So, even if divers may need a table to eat their lunch from between dives, the dive computer still wins on all other points over the dive table. The theory behind Nitrogen absorption, elimination and bubble formation can be gained without the necessity for dive table explanations and use during the entry level course. Entry level diving courses with some training agencies include dive computer explanations and use instead of the dive table which is now optional reading. In the future, all training agencies will consider set tables to be optional and eventually deem them obsolete.
For the technical diving community, tables have been obsolete for many years—although some tech divers will keep them in the dive bag as they are useful for drawing straight lines on the dive slate. The tech diver is, however, consumed by the world of somewhat nerdishly interesting decompression software packages, dive computers and bottom timers.
Discussing V-plan over Z-plan, Gue over Gap, Pyle, WKPP, modified stops by changing gradient factors, Nitek Helium vs VR3 computer and what not. All these topics have become end- less subjects for debate. The part of general interest in all this is, in the last few years, we have seen the birth of the mixed gas computer— one small step for computer manufacturer’s, one big step for mankind.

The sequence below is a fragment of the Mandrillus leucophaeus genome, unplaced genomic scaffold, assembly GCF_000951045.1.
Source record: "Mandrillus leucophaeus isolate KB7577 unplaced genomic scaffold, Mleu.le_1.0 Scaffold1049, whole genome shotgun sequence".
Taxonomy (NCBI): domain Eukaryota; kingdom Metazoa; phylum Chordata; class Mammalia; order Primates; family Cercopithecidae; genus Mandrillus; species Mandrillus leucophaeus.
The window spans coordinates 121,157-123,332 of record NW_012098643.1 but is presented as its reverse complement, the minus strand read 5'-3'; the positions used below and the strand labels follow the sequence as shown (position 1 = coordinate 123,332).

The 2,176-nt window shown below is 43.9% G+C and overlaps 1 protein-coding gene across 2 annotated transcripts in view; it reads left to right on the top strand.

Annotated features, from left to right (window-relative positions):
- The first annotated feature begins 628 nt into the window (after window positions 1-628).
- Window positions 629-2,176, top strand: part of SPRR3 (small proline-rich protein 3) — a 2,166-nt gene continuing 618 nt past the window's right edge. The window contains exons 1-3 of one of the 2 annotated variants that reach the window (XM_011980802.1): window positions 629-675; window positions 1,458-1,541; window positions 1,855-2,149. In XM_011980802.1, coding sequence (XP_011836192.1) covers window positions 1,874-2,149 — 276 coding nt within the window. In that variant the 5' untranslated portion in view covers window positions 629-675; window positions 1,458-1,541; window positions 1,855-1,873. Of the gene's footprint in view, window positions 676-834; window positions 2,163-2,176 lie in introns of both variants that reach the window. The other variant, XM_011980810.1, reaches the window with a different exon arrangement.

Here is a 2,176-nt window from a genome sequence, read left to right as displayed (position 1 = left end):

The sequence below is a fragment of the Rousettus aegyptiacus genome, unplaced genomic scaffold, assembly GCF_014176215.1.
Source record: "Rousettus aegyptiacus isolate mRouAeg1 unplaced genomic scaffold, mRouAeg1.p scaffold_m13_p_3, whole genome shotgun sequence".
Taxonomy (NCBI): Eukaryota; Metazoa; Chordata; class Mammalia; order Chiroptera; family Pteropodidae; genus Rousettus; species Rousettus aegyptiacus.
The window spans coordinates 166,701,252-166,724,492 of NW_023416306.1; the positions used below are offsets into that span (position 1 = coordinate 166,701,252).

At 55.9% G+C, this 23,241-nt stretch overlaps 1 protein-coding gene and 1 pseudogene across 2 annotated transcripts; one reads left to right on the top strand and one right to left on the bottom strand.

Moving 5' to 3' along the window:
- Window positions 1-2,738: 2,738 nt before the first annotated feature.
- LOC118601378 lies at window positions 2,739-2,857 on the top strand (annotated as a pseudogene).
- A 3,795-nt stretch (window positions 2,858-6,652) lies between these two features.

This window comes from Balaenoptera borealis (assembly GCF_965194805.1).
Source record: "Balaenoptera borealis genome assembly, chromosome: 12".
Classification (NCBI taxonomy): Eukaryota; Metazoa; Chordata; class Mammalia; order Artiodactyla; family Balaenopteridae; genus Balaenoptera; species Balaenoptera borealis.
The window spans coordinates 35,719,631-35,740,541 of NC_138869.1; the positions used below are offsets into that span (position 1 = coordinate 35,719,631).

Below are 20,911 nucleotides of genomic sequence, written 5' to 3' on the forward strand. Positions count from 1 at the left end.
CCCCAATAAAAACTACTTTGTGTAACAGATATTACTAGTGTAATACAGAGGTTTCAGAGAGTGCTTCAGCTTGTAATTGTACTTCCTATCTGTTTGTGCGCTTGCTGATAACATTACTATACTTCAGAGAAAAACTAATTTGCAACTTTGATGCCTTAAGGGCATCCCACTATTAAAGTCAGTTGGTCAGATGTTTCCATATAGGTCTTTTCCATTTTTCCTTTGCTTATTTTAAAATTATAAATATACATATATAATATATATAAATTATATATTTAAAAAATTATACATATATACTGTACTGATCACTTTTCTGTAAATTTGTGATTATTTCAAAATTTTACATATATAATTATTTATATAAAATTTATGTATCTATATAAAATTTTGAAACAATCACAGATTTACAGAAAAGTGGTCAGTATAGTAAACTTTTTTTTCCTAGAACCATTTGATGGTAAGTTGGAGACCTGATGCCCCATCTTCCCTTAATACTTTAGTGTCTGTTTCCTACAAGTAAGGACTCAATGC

Everybody’s a winner
Aside for the faithful bottom timer, which has been cruelly rejected by divers, the blessing has been the mixed gas computer. No longer will mixed gas divers need to carry wet tables with an array of back up plans or back up slates. No longer will mixed gas divers need to spend hours generating numerous bail out plans taking into consideration exceeding planned depth or time, loss of gas scenarios and appropriate checks along the way.
No longer will mixed gas divers need to travel into the unknown hostile abyss without the added security of having a computer on their wrist that is tracking gas absorption and elimination based on a mathematical formula or algorithm that simulates the rate at which our body tissues absorb and eliminate He and/or N2.